Velocys signs CCUS agreement for its US biomass-to-fuel plant

Article by Amanda Doyle

Veloycs' commercial-scale Fischer Tropsch reactor

RENEWABLE fuels company Velocys has signed an agreement with Oxy Low Carbon Ventures (OLCV) to capture and store CO2 from its Bayou Fuels biomass-to-fuel plant in Mississippi, US.

The Bayou Fuels project in Natchez, Mississippi will convert waste wood biomass into diesel for heavy trucks and sustainable aviation fuel using Velocys’ Fischer Tropsch process. Velocys’ design is suited to the addition of CCUS technology, which will be provided by OLCV. OLCV is a subsidiary of Occidental and will utilise Occidental’s expertise in storing CO2. Capturing and storing the CO2 produced by the facility will result in fuels that have a net negative carbon intensity. Bayou Fuels is expected to be operational by 2025 and will have a capacity of around 114m L/y.

Henrik Wareborn, CEO at Velocys said: "We don’t just want to deal with waste materials and produce cleaner burning fuels – we want the process that produces the clean fuels to be as sustainable as possible as well. That is why we will be capturing CO2 as a by-product from the gasification process at our Mississippi facility. This will make the facility a net negative emitter of carbon dioxide, which is highly desirable from both an environmental and an investment point of view.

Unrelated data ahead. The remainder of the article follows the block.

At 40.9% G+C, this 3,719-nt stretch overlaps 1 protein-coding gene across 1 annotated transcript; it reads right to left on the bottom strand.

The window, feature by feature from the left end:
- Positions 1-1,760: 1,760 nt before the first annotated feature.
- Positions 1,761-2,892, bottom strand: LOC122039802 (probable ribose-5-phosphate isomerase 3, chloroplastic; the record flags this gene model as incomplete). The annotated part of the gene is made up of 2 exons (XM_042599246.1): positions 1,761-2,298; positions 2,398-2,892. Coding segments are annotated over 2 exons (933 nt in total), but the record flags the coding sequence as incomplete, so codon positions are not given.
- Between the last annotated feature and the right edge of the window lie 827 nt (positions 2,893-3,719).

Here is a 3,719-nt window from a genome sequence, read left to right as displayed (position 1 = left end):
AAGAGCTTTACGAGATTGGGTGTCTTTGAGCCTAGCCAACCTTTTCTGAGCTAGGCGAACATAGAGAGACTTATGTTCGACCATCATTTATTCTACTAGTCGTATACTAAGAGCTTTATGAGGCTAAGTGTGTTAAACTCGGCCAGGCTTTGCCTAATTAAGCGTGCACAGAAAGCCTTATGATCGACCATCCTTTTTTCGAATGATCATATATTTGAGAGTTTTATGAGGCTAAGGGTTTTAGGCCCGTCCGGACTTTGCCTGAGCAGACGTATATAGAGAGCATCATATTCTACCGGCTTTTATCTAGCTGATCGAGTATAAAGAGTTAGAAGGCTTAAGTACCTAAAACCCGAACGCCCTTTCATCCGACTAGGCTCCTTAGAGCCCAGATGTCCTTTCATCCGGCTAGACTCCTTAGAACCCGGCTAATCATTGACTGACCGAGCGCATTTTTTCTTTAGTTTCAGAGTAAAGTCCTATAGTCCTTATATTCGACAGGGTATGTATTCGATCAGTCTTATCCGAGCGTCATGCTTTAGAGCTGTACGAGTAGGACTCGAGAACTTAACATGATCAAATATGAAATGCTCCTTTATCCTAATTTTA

Richard Jackson, President, OLCV, said: “CCUS is essential to reducing the carbon intensity of the transport sector and achieving global climate goals. This project illustrates how CCUS can enable production of zero-carbon and negative-carbon fuels. Occidental is uniquely positioned to develop and operate CO2 sequestration facilities based on our 40 years of experience injecting CO2 for enhanced oil recovery. We are excited to build on this experience to support Velocys in a strategic partnership to produce negative-carbon intensity fuels.”

Velocys is also developing a commercial-scale waste to jet fuels plant in the UK. According to Wareborn, the plant could make use of CCUS technology if there is sufficient support from the UK Government and if transport and storage infrastructure becomes available.

Article by Amanda Doyle

Staff Reporter, The Chemical Engineer

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